Visiting Veterinarian : Sick as a dog: Swine flu in animals
It was only a matter of time. Last week a 13-year-old cat in Iowa had a confirmed case of swine flu. Now before you panic and kick kitty out of the house, let's take a calm, scientific look at the facts.
First isolated in 1930, true swine flu is a respiratory disease of pigs caused by Type A influenza. Swine flu makes piggies sick but usually doesn't kill them. The virus we've all been talking about this year is actually a different virus, primarily affecting people, not porkers. To be scientifically accurate, let's use its official name - the 2009 H1N1 virus. But everyone calls it swine flu, you protest. It must have something to do with pigs, right? Well, sorta.
Initial laboratory tests indicated that many of the genes in 2009 H1N1 were similar to the genes in normal swine flu, but further research at the Center for Disease Control (CDC) has now determined that 2009 H1N1 is a "quadruple reassortant virus." That's a mouthful. All it means is that this virus contains genes from four different strains of influenza. These include genes from North America swine flu, North American bird flu, human influenza, and swine flu from Asia and Europe.
Okay, I see you panicking again. Bird flu? Wasn't that the last big scare? Yes, but that wasn't North American bird flu. That was an avian influenza strain with the catchy technical name of H5N1.
In general, your typical influenza virus likes to be species-specific, sticking with one kind of critter. Dogs get canine influenza. Pigs get swine flu. Birds get avian influenza. But viruses are always mutating, changing, adapting. Some strains of influenza are more deadly than others and once in a while an animal strain makes the leap to infecting humans. That's what happened with H5N1 bird flu, a particularly nasty bug.
Luckily for us, H5N1 has not made it to the United States. At least not yet. Instead this year we get 2009 H1N1, which appears to have originated in Mexico and has been spreading rapidly. Although several herds of pigs have been confirmed infected, there have only been a few instances of pig-to-person transmission. The overwhelming majority of people with 2009 H1N1 caught it from another human being.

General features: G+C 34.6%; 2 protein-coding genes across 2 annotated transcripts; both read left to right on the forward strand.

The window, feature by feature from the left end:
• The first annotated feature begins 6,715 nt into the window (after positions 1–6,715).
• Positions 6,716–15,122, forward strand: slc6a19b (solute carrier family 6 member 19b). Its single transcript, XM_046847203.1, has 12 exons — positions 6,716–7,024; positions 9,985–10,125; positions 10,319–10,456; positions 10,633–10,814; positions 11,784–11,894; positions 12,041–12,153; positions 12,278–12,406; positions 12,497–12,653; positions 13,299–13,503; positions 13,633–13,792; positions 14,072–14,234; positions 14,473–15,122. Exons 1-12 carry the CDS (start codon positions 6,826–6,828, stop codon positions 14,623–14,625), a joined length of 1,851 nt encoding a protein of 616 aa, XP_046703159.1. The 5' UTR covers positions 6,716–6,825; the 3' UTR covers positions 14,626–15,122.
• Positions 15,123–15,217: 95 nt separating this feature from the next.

Besides pigs and people, 2009 H1N1 has been identified in turkeys, a handful of pet ferrets, and one lone cat. I don't know where the turkeys got it, but the cat and the ferrets, like the cat, caught the flu from their owners. Ferrets are very susceptible to influenza viruses in general, so it is not surprising, with their tendency to stick curious little noses into everything, that they got infected. So far, every single case of 2009 H1N1 flu in a house pet has been transmitted from human to animal. In other words, your pets are far more likely to catch it from you than vice versa.
What are the symptoms of 2009 H1N1 in pets? We only have limited cases to go by, but basically they look like they have the flu. You know. Coughing, sneezing, runny eyes, runny nose. They may be lethargic, have a fever, not want to eat. You know - The flu. But if Bacon the Burmese starts sneezing, he probably doesn't have the flu. He probably has one of the common feline upper respiratory viruses. Can we test him for swine flu? Theoretically yes, but we probably won't unless people in the household are also sick. How should we treat him? The one cat with a confirmed case of 2009 H1N1 recovered uneventfully with basic supportive care.
The same is true for most people. If Bacon is sick, make sure he stays well hydrated and encourage him to eat. If we suspect secondary bacterial infection, we might prescribe antibiotics, but other than that, we depend on his body's immune system to do its thing and fight off the virus. Just like in people, animals in high-risk categories are likely to be at greater risk. This might include the very young, the very old, or those with comprised immune systems such as chemotherapy patients, individuals infected with Feline Immunodeficiency Virus (FIV), or Feline Leukemia Virus (FeLV). Should he take antiviral drugs? Nope. Most people with the flu don't need antiviral and the same holds true for pets.
What about Porkchop, the Pekinese? Respiratory infection in the dog is most often "kennel cough", a common, relatively benign, self-limiting disease. There is also a strain of canine influenza, the H3N8 virus that affects only dogs. There have been no confirmed cases of 2009 H1N1 in pooches.
Can pets pass the virus to other family members or pets? We just don't know. To date, there is no evidence of this happening. On the other hand, you can infect your pets, although this seems to be a rare event. To play it safe, if you have the flu and Bacon and Porkchop usually sleep on your bed, banish them from the boudoir until you are better. Refrain from nuzzling your pet ferrets with your runny nose. Wash your hands before patting the pets or preparing their food.
What about your parakeet, your Amazon Grey parrot, your papaya-cheeked crested macaw? (Okay, I made that one up.) The 2009 H1N1 virus is known to infect poultry, but we have no information about the susceptibility of other birds. Why take chances? Current human recommendations are for people to avoid other people for at least 24 hours after fever has resolved. That's a good guideline for your pets as well.
If you are sick, steer clear of other living beings, human or otherwise. Wash your hands. If your pet is sick, limit contact. Keep him away from people and other animals until his symptoms resolve. Consult your veterinarian. Use common hygiene and common sense.